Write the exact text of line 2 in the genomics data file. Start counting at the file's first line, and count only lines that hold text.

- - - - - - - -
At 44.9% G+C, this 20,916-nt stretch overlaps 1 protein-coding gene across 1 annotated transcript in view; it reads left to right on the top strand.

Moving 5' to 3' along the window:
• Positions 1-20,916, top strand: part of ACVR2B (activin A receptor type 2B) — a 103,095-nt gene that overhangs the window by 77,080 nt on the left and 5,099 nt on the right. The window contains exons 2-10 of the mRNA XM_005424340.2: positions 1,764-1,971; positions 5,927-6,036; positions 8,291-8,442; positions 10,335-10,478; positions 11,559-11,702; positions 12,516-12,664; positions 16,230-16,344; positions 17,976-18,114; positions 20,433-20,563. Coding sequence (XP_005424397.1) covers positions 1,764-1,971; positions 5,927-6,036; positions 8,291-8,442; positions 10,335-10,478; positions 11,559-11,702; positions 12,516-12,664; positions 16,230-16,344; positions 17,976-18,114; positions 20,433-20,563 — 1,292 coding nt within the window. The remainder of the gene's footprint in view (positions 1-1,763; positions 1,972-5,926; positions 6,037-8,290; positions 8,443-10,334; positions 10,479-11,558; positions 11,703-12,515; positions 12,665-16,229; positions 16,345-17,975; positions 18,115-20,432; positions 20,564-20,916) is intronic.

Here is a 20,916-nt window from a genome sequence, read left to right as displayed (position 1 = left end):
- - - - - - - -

Moving 5' to 3' along the window: